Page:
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Sore Eyes

Published on: January 02, 2022 • By: annar82 · In Forum: Rabbits
January 02, 2022 at 11:29am
We rehomed a little netherland dwarf doe yesterday from a lady who said her children had lost interest in her. We have 5 other rabbits and thought she would make a welcome addition to be paired in time with our buck who has recently been neutered. My husband went to collect her (it was dark) and he said the rabbit was literally thrown at him and the lady rushed off out. After bringing the rabbit home we have noticed that her eyes don’t look right. As she has been an indoor rabbit, she is completely separate from our other rabbits as I don’t want to risk anything being passed onto them. In her previous home I believe she lived alongside 2 other rabbits and a dog. Since we have had her she seems lively and alert and is eating/drinking and pooping normally. I sent the lady a message asking what had happened with her eyes as nothing had been mentioned prior to collecting her and she denied all knowledge. Is it something that looks serious? Any thoughts and advice would be appreciated. Thank you 😊 33709843-07DD-4480-ACF4-73851DC84A3464827697-AB65-494A-89DB-F1F3C2CEF2CB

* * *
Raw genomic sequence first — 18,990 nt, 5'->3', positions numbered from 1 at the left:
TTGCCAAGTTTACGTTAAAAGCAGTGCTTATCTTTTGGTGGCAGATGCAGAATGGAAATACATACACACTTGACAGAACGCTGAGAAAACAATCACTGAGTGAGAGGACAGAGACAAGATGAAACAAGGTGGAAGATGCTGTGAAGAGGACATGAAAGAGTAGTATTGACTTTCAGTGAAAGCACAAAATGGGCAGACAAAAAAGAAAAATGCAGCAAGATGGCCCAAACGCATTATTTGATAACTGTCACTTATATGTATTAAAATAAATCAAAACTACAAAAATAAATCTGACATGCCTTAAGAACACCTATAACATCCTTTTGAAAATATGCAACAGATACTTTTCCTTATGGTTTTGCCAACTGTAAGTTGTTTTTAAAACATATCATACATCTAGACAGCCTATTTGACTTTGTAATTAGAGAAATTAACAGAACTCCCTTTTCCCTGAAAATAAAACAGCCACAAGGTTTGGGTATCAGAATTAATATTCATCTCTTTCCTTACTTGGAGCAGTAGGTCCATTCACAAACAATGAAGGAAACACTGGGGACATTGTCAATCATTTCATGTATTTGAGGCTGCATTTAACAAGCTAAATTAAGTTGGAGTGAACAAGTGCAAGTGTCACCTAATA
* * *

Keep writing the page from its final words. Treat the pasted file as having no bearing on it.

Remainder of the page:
Liz Buchanan BVSc MRCVS
January 02, 2022 at 03:09pm
Hello!  It looks as there is excessive discharge coming from this eye, which may seem to be a minor thing, but we would suggest taking this little one to the vets for a check, especially in the mouth.  Occasionally, when teeth become overgrown or the tooth-roots aren't growing straight, the extremely large roots of the molars cut across the path of the tear-duct that should drain the eye, which means that excessive discharge is not drained and rather, it leaks down the front of the face. In the event of dental causes, cure may not be possible, but it would be important to check that teeth did not need immediate attention (always remember that the min-stay of a rabbits' diet is grass of hay and that they should be able to eat a relatively large amount of it).  Besides dental issues, other possible causes include particulate foreign bodies contacting the eye; ulcers; entropion; upper respiratory tract infection and so on.  We would therefore strongly recommend that vet-check.
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